Mumbai: The income-tax (I-T) department in Mumbai has initiated penalty proceedings against two owners of Rosy Blue Group for allegedly holding money through a trust in LGT Bank in Liechtenstein Ltd, according to two department officials familiar with the development.
Neither of them wanted to be identified as proceedings are pending before the department. They declined to give the name of the two promoters of Rosy Blue, but indicated that they have interest in the Kochi IPL team.
Rosy Blue is one of the world’s leading diamond manufacturing companies and owner of jewellery brand Orra.
Harshad Mehta, chairman and one of the promoters of Rosy Blue, owns 13.97% in the Kochi IPL team through Film Waves Combine Pvt. Ltd.
In a parallel development, the Enforcement Directorate (ED) in Mumbai has written to Delhi seeking permission to launch investigations against the owners of the Kochi IPL team under the Foreign Exchange Management Act.
The ED and I-T department are already investigating other IPL franchisees such as Rajasthan Royals, Kings XI Punjab and Kolkata Knight Riders for alleged violation of foreign exchange and tax norms.
The Kochi IPL team, recently named Kochi Tuskers Kerala, is owned by a consortium of companies and individuals. Apart from Mehta, they include Anchor Earth Pvt. Ltd (31.45%), Parinee Developers Pvt. Ltd (30.27%), Rendezvous Sports World Pvt. Ltd (10%), Anand Shyam Estates and Developers Pvt. Ltd (9.31%) and Vivek Venugopal (5%).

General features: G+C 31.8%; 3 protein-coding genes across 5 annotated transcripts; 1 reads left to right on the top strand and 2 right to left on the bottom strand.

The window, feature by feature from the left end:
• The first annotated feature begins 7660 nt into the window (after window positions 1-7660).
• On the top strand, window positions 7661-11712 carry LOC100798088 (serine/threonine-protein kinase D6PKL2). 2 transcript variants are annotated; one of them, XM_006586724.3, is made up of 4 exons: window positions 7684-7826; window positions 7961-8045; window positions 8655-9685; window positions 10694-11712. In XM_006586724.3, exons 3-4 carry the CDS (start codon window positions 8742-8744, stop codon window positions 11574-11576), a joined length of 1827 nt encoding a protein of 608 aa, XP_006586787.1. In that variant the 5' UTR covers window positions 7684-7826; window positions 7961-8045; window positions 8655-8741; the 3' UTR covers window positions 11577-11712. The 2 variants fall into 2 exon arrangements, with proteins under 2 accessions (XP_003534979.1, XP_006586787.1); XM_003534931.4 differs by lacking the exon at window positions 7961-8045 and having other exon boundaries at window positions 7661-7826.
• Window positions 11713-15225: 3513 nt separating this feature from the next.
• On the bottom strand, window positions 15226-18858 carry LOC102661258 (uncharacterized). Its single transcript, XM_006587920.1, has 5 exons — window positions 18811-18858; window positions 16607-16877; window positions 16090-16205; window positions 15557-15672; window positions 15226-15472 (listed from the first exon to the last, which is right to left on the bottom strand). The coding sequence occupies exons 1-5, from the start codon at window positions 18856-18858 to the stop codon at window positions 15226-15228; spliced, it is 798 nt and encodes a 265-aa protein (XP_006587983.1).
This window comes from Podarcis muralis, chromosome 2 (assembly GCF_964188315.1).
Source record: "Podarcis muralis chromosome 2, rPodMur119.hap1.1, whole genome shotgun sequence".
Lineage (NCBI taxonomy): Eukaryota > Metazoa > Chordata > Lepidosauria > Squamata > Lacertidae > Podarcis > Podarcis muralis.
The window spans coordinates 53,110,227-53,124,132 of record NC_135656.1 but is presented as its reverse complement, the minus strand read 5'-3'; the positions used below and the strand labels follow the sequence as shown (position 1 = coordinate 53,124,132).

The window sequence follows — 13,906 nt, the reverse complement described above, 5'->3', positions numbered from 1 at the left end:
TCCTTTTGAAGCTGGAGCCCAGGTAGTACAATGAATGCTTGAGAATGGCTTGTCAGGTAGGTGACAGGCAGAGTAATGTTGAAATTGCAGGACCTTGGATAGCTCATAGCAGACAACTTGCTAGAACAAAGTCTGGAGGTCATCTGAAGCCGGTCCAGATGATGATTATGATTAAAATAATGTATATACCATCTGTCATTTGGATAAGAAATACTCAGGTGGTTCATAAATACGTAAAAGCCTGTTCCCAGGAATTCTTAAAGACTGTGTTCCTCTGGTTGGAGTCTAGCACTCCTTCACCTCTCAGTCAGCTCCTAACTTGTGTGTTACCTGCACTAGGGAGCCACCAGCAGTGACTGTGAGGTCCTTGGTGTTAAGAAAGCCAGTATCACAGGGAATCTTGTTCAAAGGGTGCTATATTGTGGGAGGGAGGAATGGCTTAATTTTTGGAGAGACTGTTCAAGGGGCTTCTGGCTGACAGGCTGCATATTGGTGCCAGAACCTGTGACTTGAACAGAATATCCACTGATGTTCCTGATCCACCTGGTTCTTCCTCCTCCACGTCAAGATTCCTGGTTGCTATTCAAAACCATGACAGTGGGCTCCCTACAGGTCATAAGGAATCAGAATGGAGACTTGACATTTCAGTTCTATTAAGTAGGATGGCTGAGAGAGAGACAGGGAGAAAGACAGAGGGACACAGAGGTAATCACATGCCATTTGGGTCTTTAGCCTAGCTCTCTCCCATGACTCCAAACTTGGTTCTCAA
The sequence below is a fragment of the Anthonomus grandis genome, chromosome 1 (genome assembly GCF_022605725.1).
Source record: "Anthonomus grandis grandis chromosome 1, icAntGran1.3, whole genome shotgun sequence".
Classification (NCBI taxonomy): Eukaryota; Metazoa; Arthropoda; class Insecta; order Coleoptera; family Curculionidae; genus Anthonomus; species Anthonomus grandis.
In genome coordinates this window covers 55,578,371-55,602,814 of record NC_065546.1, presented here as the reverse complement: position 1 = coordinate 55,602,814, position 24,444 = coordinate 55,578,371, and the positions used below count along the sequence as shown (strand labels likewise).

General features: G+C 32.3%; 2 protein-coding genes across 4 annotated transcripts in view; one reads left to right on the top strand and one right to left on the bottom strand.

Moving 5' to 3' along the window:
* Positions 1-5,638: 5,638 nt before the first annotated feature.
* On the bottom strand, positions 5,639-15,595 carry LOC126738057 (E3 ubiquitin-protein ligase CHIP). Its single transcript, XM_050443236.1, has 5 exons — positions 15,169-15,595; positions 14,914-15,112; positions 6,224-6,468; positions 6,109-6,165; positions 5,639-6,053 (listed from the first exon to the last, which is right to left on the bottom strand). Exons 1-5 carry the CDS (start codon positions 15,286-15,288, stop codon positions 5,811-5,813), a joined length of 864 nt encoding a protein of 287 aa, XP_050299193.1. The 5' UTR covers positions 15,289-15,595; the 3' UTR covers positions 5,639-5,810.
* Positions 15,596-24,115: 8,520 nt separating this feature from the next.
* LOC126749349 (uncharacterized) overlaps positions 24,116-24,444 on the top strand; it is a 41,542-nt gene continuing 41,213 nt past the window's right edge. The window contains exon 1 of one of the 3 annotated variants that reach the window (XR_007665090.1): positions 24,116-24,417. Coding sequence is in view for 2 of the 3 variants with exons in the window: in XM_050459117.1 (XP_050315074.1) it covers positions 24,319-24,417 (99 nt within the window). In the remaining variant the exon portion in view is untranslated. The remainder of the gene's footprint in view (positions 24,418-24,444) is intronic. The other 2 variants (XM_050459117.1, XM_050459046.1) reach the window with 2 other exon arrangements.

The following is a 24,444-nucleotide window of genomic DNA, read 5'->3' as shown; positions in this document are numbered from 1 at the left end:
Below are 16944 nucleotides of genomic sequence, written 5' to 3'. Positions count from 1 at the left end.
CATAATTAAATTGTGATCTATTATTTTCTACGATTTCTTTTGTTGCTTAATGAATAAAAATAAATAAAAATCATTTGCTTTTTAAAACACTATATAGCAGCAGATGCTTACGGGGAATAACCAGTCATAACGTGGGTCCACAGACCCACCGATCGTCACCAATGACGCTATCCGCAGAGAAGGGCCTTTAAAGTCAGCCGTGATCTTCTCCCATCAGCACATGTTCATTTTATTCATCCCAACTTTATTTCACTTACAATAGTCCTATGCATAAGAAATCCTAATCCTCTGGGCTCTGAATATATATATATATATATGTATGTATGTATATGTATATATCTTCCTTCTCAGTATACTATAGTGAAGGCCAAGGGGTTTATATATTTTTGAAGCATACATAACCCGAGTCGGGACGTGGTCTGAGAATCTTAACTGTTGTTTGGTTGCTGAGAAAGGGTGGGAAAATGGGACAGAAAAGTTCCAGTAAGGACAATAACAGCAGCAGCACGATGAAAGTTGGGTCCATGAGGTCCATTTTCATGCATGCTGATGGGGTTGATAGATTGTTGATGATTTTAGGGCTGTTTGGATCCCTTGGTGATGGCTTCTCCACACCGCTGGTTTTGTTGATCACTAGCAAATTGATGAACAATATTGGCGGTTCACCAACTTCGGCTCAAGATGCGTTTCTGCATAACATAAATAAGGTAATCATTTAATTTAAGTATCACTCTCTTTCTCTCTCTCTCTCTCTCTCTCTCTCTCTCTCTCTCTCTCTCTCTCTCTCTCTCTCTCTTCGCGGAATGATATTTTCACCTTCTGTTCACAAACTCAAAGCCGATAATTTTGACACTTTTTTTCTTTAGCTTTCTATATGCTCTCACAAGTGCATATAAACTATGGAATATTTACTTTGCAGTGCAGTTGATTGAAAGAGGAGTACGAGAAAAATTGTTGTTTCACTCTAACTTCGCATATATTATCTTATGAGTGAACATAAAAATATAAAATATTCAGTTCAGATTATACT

The commissioner of income tax, appeal (first appellate authority), had in February upheld the order of the department levying tax on undisclosed income in the LGT Bank accounts of the owners of Rosy Blue for the assessment year 2003-04.
The I-T order was challenged by the owners of Rosy Blue who said that the accounts did not belong to them.
“We have enough evidence to initiate penalty proceedings under section 271 of the Income-tax Act, since the first appellate authority passed an order in favour of the department confirming that these individuals had indeed concealed income,” said one of the I-T officials cited in the beginning of the story.
According to another I-T official, the individuals had created a discretionary trust in LGT Bank in 2000. He declined to give the exact amount lying in the bank.
“Who owns how much stake in a discretionary trust is not known, but the details of beneficiaries of the trust such as their names and addresses are known. We have proceeded based on the names of the beneficiaries,” the second I-T official said.
Under Indian tax norms, beneficiaries of such trusts can be taxed if money is paid or received by any of the beneficiaries.
Emails sent to Mehta went unanswered. A secretary in his Mumbai office said Mehta was in London.
“These developments are coming as a surprise to us,” said one of the owners of the Kochi IPL team on condition on anonymity. “We have not received any information (from the investigating authorities) to this effect.”
In February, the finance ministry had said that a tax demand of Rs24.26 crore had been levied on 18 individuals with accounts in Liechtenstein’s LGT Bank, all of whom have a joint aggregate income of Rs39.66 crore.
Penalty proceedings for concealment of income were separately initiated in all cases.
The data was given by the finance ministry in an affidavit in the ongoing Supreme Court hearings on black money and also in a written presentation on 24 January to parliamentarians in the standing committee on finance.
The government has not disclosed the names of the account holders and said it could make them public only for “court proceedings arising out of assessment or prosecution of the taxpayer”.